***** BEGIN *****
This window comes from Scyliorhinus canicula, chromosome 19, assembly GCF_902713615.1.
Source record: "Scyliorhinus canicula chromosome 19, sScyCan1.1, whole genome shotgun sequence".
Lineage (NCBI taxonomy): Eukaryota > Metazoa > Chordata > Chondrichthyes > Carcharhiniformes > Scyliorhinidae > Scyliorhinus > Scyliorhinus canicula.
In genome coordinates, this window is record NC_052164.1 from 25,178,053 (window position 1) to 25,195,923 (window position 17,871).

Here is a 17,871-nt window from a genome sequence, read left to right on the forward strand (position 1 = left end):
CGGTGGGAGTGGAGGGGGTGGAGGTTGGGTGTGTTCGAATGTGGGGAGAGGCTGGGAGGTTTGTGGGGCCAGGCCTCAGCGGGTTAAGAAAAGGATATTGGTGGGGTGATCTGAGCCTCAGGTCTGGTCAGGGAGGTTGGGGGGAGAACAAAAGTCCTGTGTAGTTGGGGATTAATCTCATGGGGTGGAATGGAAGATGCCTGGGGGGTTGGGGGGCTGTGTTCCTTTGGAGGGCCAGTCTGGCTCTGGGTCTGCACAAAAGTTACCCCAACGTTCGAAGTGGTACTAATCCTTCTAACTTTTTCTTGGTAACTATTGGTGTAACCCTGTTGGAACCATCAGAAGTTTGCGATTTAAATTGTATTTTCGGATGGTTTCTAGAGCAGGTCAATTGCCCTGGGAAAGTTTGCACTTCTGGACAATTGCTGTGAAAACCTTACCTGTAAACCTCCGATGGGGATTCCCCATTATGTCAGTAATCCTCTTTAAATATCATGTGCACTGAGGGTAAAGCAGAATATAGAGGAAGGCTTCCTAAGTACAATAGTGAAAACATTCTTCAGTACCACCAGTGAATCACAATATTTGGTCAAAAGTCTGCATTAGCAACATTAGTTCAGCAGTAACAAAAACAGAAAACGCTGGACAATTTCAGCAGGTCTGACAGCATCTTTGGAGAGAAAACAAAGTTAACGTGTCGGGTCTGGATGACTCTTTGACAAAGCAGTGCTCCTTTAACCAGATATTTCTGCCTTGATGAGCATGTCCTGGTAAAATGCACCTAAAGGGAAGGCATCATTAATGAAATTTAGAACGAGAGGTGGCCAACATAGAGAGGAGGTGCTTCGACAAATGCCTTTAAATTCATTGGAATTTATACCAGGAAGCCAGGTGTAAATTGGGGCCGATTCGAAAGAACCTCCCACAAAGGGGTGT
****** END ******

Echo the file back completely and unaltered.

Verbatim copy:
This window comes from Scyliorhinus canicula, chromosome 19, assembly GCF_902713615.1.
Source record: "Scyliorhinus canicula chromosome 19, sScyCan1.1, whole genome shotgun sequence".
Lineage (NCBI taxonomy): Eukaryota > Metazoa > Chordata > Chondrichthyes > Carcharhiniformes > Scyliorhinidae > Scyliorhinus > Scyliorhinus canicula.
In genome coordinates, this window is record NC_052164.1 from 25,178,053 (window position 1) to 25,195,923 (window position 17,871).

Here is a 17,871-nt window from a genome sequence, read left to right on the forward strand (position 1 = left end):
CGGTGGGAGTGGAGGGGGTGGAGGTTGGGTGTGTTCGAATGTGGGGAGAGGCTGGGAGGTTTGTGGGGCCAGGCCTCAGCGGGTTAAGAAAAGGATATTGGTGGGGTGATCTGAGCCTCAGGTCTGGTCAGGGAGGTTGGGGGGAGAACAAAAGTCCTGTGTAGTTGGGGATTAATCTCATGGGGTGGAATGGAAGATGCCTGGGGGGTTGGGGGGCTGTGTTCCTTTGGAGGGCCAGTCTGGCTCTGGGTCTGCACAAAAGTTACCCCAACGTTCGAAGTGGTACTAATCCTTCTAACTTTTTCTTGGTAACTATTGGTGTAACCCTGTTGGAACCATCAGAAGTTTGCGATTTAAATTGTATTTTCGGATGGTTTCTAGAGCAGGTCAATTGCCCTGGGAAAGTTTGCACTTCTGGACAATTGCTGTGAAAACCTTACCTGTAAACCTCCGATGGGGATTCCCCATTATGTCAGTAATCCTCTTTAAATATCATGTGCACTGAGGGTAAAGCAGAATATAGAGGAAGGCTTCCTAAGTACAATAGTGAAAACATTCTTCAGTACCACCAGTGAATCACAATATTTGGTCAAAAGTCTGCATTAGCAACATTAGTTCAGCAGTAACAAAAACAGAAAACGCTGGACAATTTCAGCAGGTCTGACAGCATCTTTGGAGAGAAAACAAAGTTAACGTGTCGGGTCTGGATGACTCTTTGACAAAGCAGTGCTCCTTTAACCAGATATTTCTGCCTTGATGAGCATGTCCTGGTAAAATGCACCTAAAGGGAAGGCATCATTAATGAAATTTAGAACGAGAGGTGGCCAACATAGAGAGGAGGTGCTTCGACAAATGCCTTTAAATTCATTGGAATTTATACCAGGAAGCCAGGTGTAAATTGGGGCCGATTCGAAAGAACCTCCCACAAAGGGGTGT